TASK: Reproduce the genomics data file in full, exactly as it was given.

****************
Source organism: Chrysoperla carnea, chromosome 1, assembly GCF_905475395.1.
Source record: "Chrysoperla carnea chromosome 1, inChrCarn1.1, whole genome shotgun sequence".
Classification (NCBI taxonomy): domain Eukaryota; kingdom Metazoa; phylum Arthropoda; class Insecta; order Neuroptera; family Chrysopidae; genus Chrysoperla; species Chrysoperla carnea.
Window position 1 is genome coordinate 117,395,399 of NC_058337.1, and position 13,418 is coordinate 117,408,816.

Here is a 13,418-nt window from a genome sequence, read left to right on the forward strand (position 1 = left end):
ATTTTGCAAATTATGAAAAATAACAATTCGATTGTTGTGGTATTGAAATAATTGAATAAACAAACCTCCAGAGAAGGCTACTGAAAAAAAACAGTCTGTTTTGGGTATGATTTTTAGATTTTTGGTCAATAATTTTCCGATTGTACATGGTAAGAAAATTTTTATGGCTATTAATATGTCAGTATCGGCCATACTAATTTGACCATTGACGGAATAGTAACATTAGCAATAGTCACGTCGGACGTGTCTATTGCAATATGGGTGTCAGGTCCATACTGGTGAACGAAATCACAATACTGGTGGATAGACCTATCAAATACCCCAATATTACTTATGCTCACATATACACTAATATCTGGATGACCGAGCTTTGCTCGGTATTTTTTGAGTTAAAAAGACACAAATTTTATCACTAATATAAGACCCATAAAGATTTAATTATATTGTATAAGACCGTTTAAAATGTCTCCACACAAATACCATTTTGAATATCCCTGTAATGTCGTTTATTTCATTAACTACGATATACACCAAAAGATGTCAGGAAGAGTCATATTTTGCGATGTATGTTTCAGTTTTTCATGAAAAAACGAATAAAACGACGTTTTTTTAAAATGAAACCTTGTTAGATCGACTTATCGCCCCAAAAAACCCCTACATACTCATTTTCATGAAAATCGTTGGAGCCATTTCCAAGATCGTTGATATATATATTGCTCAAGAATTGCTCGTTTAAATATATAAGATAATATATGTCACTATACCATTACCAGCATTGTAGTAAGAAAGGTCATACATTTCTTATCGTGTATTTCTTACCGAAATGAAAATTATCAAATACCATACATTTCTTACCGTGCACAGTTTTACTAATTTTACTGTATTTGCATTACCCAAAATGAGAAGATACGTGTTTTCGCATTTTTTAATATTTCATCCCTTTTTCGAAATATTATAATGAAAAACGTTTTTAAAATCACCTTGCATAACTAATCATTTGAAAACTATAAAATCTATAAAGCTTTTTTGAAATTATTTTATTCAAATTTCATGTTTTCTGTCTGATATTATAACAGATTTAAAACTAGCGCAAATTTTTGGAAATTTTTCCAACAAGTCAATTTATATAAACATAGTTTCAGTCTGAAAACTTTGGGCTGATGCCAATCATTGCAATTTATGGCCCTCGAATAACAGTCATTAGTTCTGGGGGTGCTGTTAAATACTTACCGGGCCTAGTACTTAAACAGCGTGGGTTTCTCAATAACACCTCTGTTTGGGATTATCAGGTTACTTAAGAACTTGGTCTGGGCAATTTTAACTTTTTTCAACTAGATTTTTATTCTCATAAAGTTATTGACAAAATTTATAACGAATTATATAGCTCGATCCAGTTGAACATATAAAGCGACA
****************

Source organism: Chrysoperla carnea, chromosome 1, assembly GCF_905475395.1.
Source record: "Chrysoperla carnea chromosome 1, inChrCarn1.1, whole genome shotgun sequence".
Classification (NCBI taxonomy): domain Eukaryota; kingdom Metazoa; phylum Arthropoda; class Insecta; order Neuroptera; family Chrysopidae; genus Chrysoperla; species Chrysoperla carnea.
Window position 1 is genome coordinate 117,395,399 of NC_058337.1, and position 13,418 is coordinate 117,408,816.

Here is a 13,418-nt window from a genome sequence, read left to right on the forward strand (position 1 = left end):
ATTTTGCAAATTATGAAAAATAACAATTCGATTGTTGTGGTATTGAAATAATTGAATAAACAAACCTCCAGAGAAGGCTACTGAAAAAAAACAGTCTGTTTTGGGTATGATTTTTAGATTTTTGGTCAATAATTTTCCGATTGTACATGGTAAGAAAATTTTTATGGCTATTAATATGTCAGTATCGGCCATACTAATTTGACCATTGACGGAATAGTAACATTAGCAATAGTCACGTCGGACGTGTCTATTGCAATATGGGTGTCAGGTCCATACTGGTGAACGAAATCACAATACTGGTGGATAGACCTATCAAATACCCCAATATTACTTATGCTCACATATACACTAATATCTGGATGACCGAGCTTTGCTCGGTATTTTTTGAGTTAAAAAGACACAAATTTTATCACTAATATAAGACCCATAAAGATTTAATTATATTGTATAAGACCGTTTAAAATGTCTCCACACAAATACCATTTTGAATATCCCTGTAATGTCGTTTATTTCATTAACTACGATATACACCAAAAGATGTCAGGAAGAGTCATATTTTGCGATGTATGTTTCAGTTTTTCATGAAAAAACGAATAAAACGACGTTTTTTTAAAATGAAACCTTGTTAGATCGACTTATCGCCCCAAAAAACCCCTACATACTCATTTTCATGAAAATCGTTGGAGCCATTTCCAAGATCGTTGATATATATATTGCTCAAGAATTGCTCGTTTAAATATATAAGATAATATATGTCACTATACCATTACCAGCATTGTAGTAAGAAAGGTCATACATTTCTTATCGTGTATTTCTTACCGAAATGAAAATTATCAAATACCATACATTTCTTACCGTGCACAGTTTTACTAATTTTACTGTATTTGCATTACCCAAAATGAGAAGATACGTGTTTTCGCATTTTTTAATATTTCATCCCTTTTTCGAAATATTATAATGAAAAACGTTTTTAAAATCACCTTGCATAACTAATCATTTGAAAACTATAAAATCTATAAAGCTTTTTTGAAATTATTTTATTCAAATTTCATGTTTTCTGTCTGATATTATAACAGATTTAAAACTAGCGCAAATTTTTGGAAATTTTTCCAACAAGTCAATTTATATAAACATAGTTTCAGTCTGAAAACTTTGGGCTGATGCCAATCATTGCAATTTATGGCCCTCGAATAACAGTCATTAGTTCTGGGGGTGCTGTTAAATACTTACCGGGCCTAGTACTTAAACAGCGTGGGTTTCTCAATAACACCTCTGTTTGGGATTATCAGGTTACTTAAGAACTTGGTCTGGGCAATTTTAACTTTTTTCAACTAGATTTTTATTCTCATAAAGTTATTGACAAAATTTATAACGAATTATATAGCTCGATCCAGTTGAACATATAAAGCGACA